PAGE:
Brown Court Reporting Atlanta
I've been in school at Brown College of Court Reporting for about a year and a half as a stenography student. Day school students start class at 8:00 a.m. You’ve got to make sure you're on time because if the door is closed to the classroom, you have to wait. (It makes sense. Court reporters can't be late in the real world!)
The first three hours of my school day are dedicated to speedbuilding. To a steno student, this means that once you learn a court reporting theory, or how to use your stenography machine to make words, you start building speed at 60 words per minute and work your way to the end goal of 225…..yes, I said it! 225 words per minute, verbatim. It's the job of the court reporter to take down testimony with almost perfect accuracy, and this skill takes a long time to master. I'm currently working on finishing my final 120 word-per-minute test so I can move to 140.
We test in various disciplines for speed and accuracy several times a week, so there are a lot of opportunities to move forward. If I feel good about a particular test, I can transcribe it in the testing lab where students get an hour to work on a test from a five-minute dictation to be graded by the dictating teacher. With each passed test you get yellow sheets confirming your accuracy and speed. In court reporting school these are literally your golden tickets!
The rest of the day varies depending on the quarter and academics. I've already taken English Fundamentals and Punctuation, both very important since it's the court reporter's job to take down word-for-word testimony as well as to thoroughly edit and file physical transcripts of said proceedings. Additionally, court reporters need knowledge in areas ranging from criminal and civil law to anatomy and medical terminology. This quarter I'm taking extra drill classes which reinforce my theory and help with accuracy, speed, and challenging words.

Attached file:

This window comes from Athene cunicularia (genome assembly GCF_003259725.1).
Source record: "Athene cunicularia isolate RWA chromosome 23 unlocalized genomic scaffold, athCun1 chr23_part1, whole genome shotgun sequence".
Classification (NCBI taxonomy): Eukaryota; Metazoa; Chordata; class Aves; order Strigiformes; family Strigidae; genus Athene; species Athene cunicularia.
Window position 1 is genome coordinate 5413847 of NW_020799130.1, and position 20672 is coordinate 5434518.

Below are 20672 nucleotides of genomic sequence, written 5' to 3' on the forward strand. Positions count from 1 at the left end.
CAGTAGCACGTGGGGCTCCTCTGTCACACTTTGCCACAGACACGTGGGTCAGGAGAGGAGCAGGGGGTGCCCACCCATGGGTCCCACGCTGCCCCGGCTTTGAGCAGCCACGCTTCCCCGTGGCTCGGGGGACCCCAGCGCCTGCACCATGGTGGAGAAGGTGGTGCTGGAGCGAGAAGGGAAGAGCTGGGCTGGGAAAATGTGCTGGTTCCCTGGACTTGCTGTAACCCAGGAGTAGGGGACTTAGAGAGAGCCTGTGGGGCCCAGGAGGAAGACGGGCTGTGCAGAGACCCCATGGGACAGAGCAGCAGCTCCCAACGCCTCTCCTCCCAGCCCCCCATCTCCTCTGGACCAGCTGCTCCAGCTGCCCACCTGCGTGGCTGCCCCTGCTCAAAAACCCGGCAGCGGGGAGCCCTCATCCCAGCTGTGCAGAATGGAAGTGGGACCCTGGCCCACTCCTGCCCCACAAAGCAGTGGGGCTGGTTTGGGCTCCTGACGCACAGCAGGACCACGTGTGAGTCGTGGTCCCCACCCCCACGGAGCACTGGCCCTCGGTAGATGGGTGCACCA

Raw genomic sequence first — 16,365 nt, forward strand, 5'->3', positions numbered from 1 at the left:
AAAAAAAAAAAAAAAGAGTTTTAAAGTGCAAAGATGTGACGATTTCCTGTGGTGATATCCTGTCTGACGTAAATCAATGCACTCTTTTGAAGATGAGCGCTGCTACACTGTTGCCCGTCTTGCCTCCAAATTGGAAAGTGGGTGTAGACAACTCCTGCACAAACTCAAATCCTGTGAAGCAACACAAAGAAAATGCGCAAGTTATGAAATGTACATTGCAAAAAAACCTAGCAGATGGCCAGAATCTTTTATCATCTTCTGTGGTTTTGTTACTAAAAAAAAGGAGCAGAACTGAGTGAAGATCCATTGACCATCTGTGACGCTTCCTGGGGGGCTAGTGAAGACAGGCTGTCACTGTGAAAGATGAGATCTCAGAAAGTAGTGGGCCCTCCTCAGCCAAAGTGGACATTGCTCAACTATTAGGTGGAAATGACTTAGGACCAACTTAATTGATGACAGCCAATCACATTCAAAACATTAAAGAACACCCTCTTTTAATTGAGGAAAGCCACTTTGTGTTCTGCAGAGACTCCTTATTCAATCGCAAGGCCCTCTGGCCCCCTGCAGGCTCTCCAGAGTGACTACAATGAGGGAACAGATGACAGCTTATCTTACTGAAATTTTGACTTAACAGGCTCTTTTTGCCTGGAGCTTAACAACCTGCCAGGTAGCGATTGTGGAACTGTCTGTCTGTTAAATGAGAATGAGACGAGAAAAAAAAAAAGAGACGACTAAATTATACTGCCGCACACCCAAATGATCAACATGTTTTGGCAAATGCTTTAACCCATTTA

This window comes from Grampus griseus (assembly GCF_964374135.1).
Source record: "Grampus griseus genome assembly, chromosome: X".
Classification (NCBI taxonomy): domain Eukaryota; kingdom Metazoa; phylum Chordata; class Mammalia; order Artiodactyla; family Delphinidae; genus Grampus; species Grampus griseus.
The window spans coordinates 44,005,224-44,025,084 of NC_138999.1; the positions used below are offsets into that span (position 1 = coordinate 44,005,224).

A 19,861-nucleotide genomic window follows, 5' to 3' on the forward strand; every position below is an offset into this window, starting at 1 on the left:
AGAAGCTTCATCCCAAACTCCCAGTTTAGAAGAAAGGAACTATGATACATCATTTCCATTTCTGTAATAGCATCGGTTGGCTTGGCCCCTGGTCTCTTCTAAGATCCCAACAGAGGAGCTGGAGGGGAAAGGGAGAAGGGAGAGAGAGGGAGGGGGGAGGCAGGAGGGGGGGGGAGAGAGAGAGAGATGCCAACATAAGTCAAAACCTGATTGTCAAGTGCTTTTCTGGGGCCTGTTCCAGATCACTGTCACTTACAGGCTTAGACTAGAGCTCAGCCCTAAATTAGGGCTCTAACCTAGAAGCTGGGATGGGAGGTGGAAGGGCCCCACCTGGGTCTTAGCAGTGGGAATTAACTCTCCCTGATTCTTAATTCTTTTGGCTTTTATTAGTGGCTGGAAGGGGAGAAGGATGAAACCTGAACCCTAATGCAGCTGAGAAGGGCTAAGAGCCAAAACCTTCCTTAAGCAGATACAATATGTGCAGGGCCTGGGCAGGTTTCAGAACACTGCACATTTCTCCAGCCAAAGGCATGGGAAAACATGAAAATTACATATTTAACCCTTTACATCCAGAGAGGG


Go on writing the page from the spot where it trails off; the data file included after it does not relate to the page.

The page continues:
Often we'll hear speakers who visit school, quarterly we have awards day, and there are a lot of out of school opportunities to learn through various field trips and demonstrations. This year alone I've attended two mock trials: one at the Dekalb County Courthouse and one at the Georgia State University College of Law.
I work part time in the afternoons and try to practice for at least an hour or two in the evenings. Sometimes I'll even take down dialogue from TV shows or a movie which is interesting and challenging. Often I'll listen to dictations from class or from websites I find as practice.
What does it take to succeed in court reporting school?
· Hard work! That's the most important thing to have if you want to study this discipline.
· A good attitude.
· An interest in English and proofreading. This is a huge part of the court reporter's job, and those transcripts aren't going to edit themselves!
· Professionalism. Being timely and professional is a must. A court reporter is an officer of the court and has to act as such, even as a student.
· Determination. Court reporting school is not for those who give up easily. It takes a lot of time, and it's very difficult, but it's rewarding.